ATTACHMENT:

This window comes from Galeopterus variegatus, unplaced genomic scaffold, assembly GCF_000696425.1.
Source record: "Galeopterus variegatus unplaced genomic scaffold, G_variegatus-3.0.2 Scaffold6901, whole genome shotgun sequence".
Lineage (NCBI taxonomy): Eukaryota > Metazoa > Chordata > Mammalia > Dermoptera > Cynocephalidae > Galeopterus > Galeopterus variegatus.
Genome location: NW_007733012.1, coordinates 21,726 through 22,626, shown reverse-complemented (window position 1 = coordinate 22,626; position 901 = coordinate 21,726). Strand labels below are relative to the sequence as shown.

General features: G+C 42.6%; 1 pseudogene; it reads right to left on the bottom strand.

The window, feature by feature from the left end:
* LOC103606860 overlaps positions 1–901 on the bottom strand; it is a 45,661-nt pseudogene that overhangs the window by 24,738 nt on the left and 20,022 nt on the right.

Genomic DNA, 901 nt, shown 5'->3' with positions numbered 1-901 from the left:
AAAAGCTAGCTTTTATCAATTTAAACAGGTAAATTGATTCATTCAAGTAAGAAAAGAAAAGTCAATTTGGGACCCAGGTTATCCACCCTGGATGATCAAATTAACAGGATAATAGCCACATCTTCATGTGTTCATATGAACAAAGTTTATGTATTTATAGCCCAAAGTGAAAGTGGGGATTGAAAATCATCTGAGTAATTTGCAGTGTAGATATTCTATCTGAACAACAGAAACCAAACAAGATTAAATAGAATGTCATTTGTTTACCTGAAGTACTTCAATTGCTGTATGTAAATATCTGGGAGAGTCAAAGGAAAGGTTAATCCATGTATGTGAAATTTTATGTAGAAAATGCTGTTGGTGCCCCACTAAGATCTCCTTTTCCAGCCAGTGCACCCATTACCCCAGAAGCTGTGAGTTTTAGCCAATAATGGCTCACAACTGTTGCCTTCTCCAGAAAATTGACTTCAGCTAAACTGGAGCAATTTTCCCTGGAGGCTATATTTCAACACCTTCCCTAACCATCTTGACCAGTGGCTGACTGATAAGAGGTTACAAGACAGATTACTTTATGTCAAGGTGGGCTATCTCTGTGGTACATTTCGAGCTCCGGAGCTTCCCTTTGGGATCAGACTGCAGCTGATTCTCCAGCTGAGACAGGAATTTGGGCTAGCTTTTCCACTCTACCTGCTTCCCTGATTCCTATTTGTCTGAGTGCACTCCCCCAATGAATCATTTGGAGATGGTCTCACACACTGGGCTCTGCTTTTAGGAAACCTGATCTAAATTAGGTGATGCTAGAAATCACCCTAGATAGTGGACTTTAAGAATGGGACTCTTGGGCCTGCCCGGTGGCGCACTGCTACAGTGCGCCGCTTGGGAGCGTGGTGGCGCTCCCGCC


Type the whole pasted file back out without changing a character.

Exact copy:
This window comes from Galeopterus variegatus, unplaced genomic scaffold, assembly GCF_000696425.1.
Source record: "Galeopterus variegatus unplaced genomic scaffold, G_variegatus-3.0.2 Scaffold6901, whole genome shotgun sequence".
Lineage (NCBI taxonomy): Eukaryota > Metazoa > Chordata > Mammalia > Dermoptera > Cynocephalidae > Galeopterus > Galeopterus variegatus.
Genome location: NW_007733012.1, coordinates 21,726 through 22,626, shown reverse-complemented (window position 1 = coordinate 22,626; position 901 = coordinate 21,726). Strand labels below are relative to the sequence as shown.

General features: G+C 42.6%; 1 pseudogene; it reads right to left on the bottom strand.

The window, feature by feature from the left end:
* LOC103606860 overlaps positions 1–901 on the bottom strand; it is a 45,661-nt pseudogene that overhangs the window by 24,738 nt on the left and 20,022 nt on the right.

Genomic DNA, 901 nt, shown 5'->3' with positions numbered 1-901 from the left:
AAAAGCTAGCTTTTATCAATTTAAACAGGTAAATTGATTCATTCAAGTAAGAAAAGAAAAGTCAATTTGGGACCCAGGTTATCCACCCTGGATGATCAAATTAACAGGATAATAGCCACATCTTCATGTGTTCATATGAACAAAGTTTATGTATTTATAGCCCAAAGTGAAAGTGGGGATTGAAAATCATCTGAGTAATTTGCAGTGTAGATATTCTATCTGAACAACAGAAACCAAACAAGATTAAATAGAATGTCATTTGTTTACCTGAAGTACTTCAATTGCTGTATGTAAATATCTGGGAGAGTCAAAGGAAAGGTTAATCCATGTATGTGAAATTTTATGTAGAAAATGCTGTTGGTGCCCCACTAAGATCTCCTTTTCCAGCCAGTGCACCCATTACCCCAGAAGCTGTGAGTTTTAGCCAATAATGGCTCACAACTGTTGCCTTCTCCAGAAAATTGACTTCAGCTAAACTGGAGCAATTTTCCCTGGAGGCTATATTTCAACACCTTCCCTAACCATCTTGACCAGTGGCTGACTGATAAGAGGTTACAAGACAGATTACTTTATGTCAAGGTGGGCTATCTCTGTGGTACATTTCGAGCTCCGGAGCTTCCCTTTGGGATCAGACTGCAGCTGATTCTCCAGCTGAGACAGGAATTTGGGCTAGCTTTTCCACTCTACCTGCTTCCCTGATTCCTATTTGTCTGAGTGCACTCCCCCAATGAATCATTTGGAGATGGTCTCACACACTGGGCTCTGCTTTTAGGAAACCTGATCTAAATTAGGTGATGCTAGAAATCACCCTAGATAGTGGACTTTAAGAATGGGACTCTTGGGCCTGCCCGGTGGCGCACTGCTACAGTGCGCCGCTTGGGAGCGTGGTGGCGCTCCCGCC